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Artist Spotlight: John Carter

Please tell us a little something about yourself. For example: where are you from, where do you live, do you have any formal education or are you self-taught, etc.
I am just the wrong side of fifty, live in East Anglia UK and I'm married with two children. I have no formal art training and am entirely self taught.

What experiences influenced your artwork? Where do you get your ideas for your artwork?
I came to digital art quite late in life after a career in Aviation. I spent many years working as a Qualified flying instructor on aeroplanes. I am also licensed on Helicopters.My passion was always for aerobatics and older vintage aircraft and I have been lucky enough to fly quite a few of them logging over three thousand hours of flight time.

Can you tell us a little about your creative process? How do you create your artwork? Do you sketch an idea first or do you keep the design in your head until you're finished?
I am a very keen photographer with my own darkroom at home. I became interested in Digital media from my involvement with photography. I started out with a digital camera, then the software to give me a digital darkroom and it has spiralled from there. I was introduced to 3D by a friend and having his help in the early days certainly helped keep me going as I found the learning curve to be quite steep.

My inspiration comes from the hours I've spent flying and enjoying the wonderful scenery and quality of light.

I also enjoy the online forum environment as the members tend to feed from each other, pushing themselves to produce better quality work. I ran a website based on making artistic pictures from screenshots taken in flight simulation programs for six years. Just recently I have opened a new site that is dedicated to everything that flies in all digital media formats. I hope this will become a meeting place for people who share the love of Aviation. The site is www.theflyingpixel.com (link opens in a new window).

My creation process is not fixed. It can start with reading a book or an article, seeing something on the net or simply a program on the television. This will result in making a simple sketch just to remind me of the main elements. Sometime I start with the 3D model, take it into the software and just play with viewing it from different angles. When I find something I like I will move onto making a backdrop (in Photoshop) and then test renders at a low resolution to get the elements positioned correctly. Once I'm happy I tend to leave pictures on my hard drive and return to them after a few days/weeks. A fresh pair of eyes sees many small details that can get missed. I have used Photoshop from it's very early days and have kept up with the new releases since then. For my 3D work I use Lightwave.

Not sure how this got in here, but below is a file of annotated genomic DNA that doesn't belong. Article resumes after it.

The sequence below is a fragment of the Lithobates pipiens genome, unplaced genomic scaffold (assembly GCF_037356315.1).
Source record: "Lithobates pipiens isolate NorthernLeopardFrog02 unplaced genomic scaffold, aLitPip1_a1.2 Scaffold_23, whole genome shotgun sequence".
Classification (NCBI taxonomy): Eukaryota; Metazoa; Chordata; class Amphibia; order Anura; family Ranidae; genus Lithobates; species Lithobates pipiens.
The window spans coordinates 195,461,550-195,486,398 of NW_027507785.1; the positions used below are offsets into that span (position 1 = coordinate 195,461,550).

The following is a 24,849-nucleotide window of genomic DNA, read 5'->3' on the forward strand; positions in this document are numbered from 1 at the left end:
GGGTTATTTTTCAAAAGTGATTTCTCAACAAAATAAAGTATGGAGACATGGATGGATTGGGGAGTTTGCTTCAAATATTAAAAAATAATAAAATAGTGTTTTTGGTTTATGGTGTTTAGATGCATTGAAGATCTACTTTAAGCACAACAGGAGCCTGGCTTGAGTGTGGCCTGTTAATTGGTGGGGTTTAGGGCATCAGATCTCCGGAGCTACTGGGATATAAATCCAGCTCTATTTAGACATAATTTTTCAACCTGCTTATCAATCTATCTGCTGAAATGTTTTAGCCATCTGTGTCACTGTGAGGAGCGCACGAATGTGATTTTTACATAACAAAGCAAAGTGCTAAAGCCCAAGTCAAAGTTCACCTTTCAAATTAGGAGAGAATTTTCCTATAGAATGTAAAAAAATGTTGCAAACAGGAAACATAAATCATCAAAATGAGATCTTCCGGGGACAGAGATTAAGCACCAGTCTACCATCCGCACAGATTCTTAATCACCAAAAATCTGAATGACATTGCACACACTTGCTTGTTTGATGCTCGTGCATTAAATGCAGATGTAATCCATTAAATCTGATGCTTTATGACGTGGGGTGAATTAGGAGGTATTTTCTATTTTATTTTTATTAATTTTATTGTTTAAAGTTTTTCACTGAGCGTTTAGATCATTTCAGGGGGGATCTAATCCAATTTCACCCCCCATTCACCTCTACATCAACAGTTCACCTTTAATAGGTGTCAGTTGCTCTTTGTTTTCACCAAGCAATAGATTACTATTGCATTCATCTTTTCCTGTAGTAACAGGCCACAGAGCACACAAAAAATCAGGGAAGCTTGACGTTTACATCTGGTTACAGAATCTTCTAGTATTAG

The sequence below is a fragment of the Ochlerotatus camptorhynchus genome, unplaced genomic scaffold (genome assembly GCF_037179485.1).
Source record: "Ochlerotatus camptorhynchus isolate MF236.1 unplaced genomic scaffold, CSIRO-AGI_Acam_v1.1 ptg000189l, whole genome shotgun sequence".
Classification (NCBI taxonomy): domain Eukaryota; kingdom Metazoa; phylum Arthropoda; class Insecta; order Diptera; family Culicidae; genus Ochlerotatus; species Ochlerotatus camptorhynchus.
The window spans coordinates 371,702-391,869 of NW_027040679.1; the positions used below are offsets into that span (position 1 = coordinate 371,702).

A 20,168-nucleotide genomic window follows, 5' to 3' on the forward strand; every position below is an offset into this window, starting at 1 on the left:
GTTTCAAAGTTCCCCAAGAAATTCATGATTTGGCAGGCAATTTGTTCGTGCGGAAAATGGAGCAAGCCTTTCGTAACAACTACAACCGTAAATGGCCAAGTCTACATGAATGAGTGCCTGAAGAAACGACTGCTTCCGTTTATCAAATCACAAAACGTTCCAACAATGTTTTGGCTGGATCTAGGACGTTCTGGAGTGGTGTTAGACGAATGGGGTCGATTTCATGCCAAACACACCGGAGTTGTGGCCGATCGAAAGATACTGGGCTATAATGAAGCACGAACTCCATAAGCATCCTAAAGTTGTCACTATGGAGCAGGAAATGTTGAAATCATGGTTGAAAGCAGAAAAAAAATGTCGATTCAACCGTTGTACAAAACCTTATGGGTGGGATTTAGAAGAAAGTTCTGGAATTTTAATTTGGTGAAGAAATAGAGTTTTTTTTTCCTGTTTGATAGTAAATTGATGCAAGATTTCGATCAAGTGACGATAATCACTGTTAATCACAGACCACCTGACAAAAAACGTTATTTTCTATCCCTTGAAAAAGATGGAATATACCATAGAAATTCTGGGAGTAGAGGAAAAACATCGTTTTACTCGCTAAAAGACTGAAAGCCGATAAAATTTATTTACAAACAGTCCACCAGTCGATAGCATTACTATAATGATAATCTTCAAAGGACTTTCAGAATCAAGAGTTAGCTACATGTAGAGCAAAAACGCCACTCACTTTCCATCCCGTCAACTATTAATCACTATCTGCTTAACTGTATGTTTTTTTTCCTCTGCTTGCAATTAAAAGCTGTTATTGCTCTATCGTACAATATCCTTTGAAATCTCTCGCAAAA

What made you decide to show off your artwork at DeviantArt?
I like to show my work on DeviantArt because there is such a wide range of people who use the site. I've always enjoyed getting feedback on what I make, so the more people that view a piece the better. Negative feedback and criticism can be hard to deal with sometimes but I try to turn them into something positive and look upon it as a way to improve. I have a few people who I trust to give honest unbiased views of my pictures and of course I listen to the feedback they provide.

What keeps you motivated when things don't seem to be going your way? What are some challenges you've faced in your career?
Motivation has never been an issue for me, I guess I'm lucky. When I go through a dryer patch (which we all have) I tend to spend my time viewing other peoples work, looking at the techniques they have used and storing that all away for later.

What piece of artwork are you most proud of? Why?
The picture I'm most pleased with - A tough one, but I'm going to say, 'Leader of the Pack' which is a German U Boat picture.

Some people claim that digital art isn't "real art" mainly because it's made with software programs. How would you respond to this?
Traditional v Digital - My own personal view is that there is no difference. A blank piece of paper or a dark 3D studio, they both need someone with vision to make them into something people like to look at. In the end I guess it will come down to the people buying the art, they are the real test.

What advice do you have for up-and-coming artists who want to improve their artwork?
Advice for anyone starting out - If you're just getting into digital media my advice is to join a Forum where there are like minded people who can help you. The other advice is the same as for anything new, keep at it and it will all fall into place with time.


My artwork can be found at Deviant Art (link opens in a new window)

  


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